(5) Of the 19,000 ballots in Palm Beach lost due to overvoting, our point estimate is that this cost Gore 15,580 votes, cost Bush 4560 votes, and the effect was a net cost to Gore of 11,020 votes.

(6) A 99% confidence interval for this cost is [4270, 17710]. At a high level of confidence, we conclude that Gore lost at least 4,270 votes due to overvoting.

Complete Paper (PDF format)

Data and Programs (Zip format)

## Who Won Florida? Are the Palm Beach Votes Irregular?

A county-level demographic analysis of the November 2000 Presidential vote in Florida shows that the Palm Beach vote is irregular. We can state with 99.9% confidence that 2058 of the 3407 votes cast for Patrick Buchanan are inconsistent with the demographic characteristics of Palm Beach.

A 99.9% confidence interval for the correct Palm Beach vote is [251, 1349]. A vote outside this interval should be viewed as extremely unlikely and irregular. In particular, the reported vote of 3407 should be dismissed as irregular.

An implication is that at least 2058 of the votes attributed to Buchanan are irregular.

Our demographic analysis shows precisely why we can make this claim. The voting patterns of Florida counties show a strong relationship between the votes cast for Buchanan and the demographic characteristics of the county. Factors which contribute to low votes for Buchanan are high percentages of elderly, Blacks, Hispanics, and college education, and median household income. Palm Beach has a high percentage of elderly and college education, and a high median household income. Palm Beach is therefore expected to have a low percentage vote for Buchanan. The recorded high percentage vote is inconsistent with this prediction.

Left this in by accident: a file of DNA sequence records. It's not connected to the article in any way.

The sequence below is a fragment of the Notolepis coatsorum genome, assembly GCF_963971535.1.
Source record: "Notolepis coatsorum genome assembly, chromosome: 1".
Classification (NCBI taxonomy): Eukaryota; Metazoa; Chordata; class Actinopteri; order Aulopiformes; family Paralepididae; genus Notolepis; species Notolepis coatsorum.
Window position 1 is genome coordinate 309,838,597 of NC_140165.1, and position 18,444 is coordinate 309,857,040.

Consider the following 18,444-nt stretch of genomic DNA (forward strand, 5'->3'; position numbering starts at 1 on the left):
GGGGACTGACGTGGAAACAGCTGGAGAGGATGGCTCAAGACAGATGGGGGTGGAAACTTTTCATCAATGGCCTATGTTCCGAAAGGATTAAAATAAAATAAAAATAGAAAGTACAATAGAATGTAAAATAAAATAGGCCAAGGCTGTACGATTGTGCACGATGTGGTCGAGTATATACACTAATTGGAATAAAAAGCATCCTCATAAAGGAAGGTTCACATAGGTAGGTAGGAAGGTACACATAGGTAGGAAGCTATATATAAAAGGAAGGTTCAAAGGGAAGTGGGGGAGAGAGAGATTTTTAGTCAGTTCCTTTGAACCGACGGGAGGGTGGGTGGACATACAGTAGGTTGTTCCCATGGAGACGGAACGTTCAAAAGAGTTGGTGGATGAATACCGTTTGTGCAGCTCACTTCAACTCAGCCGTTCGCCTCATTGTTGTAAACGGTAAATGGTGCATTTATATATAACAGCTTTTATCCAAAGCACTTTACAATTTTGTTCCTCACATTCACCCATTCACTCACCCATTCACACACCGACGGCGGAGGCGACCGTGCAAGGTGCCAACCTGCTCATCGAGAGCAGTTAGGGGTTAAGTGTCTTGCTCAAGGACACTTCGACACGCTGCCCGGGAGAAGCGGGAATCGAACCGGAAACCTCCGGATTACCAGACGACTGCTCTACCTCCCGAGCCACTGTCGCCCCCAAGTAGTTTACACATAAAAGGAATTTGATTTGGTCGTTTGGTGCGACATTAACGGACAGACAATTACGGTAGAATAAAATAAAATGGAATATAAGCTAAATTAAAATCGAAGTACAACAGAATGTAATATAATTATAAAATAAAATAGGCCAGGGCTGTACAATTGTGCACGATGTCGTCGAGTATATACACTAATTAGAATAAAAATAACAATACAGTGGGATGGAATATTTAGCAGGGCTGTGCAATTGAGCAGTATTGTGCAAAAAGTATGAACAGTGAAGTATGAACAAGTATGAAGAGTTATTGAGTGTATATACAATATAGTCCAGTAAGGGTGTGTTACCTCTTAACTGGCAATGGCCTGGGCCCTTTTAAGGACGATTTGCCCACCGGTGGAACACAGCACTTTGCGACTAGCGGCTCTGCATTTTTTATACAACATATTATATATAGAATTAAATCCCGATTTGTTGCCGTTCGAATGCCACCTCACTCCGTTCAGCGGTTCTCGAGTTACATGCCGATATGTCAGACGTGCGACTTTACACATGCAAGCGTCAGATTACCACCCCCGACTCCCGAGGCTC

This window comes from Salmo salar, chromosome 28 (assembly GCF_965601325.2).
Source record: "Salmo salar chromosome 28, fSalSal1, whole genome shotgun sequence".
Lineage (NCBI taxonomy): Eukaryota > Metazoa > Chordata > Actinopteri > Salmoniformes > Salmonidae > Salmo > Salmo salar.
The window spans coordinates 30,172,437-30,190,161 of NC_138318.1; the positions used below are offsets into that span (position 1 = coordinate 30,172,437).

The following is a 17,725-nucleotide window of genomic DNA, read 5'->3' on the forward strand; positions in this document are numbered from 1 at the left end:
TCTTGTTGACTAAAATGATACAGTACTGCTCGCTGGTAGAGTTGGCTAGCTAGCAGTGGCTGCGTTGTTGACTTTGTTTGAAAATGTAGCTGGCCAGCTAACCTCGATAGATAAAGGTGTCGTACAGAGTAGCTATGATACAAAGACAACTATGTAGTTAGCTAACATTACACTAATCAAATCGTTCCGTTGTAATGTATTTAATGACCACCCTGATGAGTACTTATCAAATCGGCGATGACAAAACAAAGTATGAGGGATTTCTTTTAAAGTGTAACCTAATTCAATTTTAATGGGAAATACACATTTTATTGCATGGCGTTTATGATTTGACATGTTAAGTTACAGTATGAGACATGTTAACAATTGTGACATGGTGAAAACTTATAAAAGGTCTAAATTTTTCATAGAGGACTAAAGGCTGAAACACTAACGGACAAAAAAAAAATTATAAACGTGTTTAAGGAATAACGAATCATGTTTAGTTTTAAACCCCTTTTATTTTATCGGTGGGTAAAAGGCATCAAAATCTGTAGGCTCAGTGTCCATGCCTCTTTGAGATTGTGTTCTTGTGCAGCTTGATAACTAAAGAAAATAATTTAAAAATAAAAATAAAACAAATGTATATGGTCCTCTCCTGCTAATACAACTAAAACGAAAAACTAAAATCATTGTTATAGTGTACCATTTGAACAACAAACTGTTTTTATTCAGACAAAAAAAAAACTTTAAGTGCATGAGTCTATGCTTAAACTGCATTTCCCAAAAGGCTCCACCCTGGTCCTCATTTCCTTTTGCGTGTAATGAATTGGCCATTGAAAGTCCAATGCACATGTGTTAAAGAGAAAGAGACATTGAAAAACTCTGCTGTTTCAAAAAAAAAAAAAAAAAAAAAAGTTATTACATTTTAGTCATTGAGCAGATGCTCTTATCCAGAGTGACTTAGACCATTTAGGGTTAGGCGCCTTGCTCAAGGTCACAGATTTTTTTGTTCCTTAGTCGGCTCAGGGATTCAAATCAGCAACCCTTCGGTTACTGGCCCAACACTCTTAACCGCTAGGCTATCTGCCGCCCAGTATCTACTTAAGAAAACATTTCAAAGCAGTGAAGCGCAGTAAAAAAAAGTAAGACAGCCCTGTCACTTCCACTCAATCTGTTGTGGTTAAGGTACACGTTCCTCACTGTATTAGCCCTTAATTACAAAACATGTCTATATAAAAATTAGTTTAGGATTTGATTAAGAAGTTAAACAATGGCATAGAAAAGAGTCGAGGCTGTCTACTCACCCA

There have been an explosion of papers written on this subject in the past few days. All of the analysis I have seen has looked only at the relationship between the votes for the various candidates. The analysis described here is the first I have seen which explores the Florida vote using cross-sectional demographic variation. Hopefully this sheds additional light on the subject.

Complete Paper (PDF format)

Data and Programs (Zip format)

email: bhansen@ssc.wisc.edu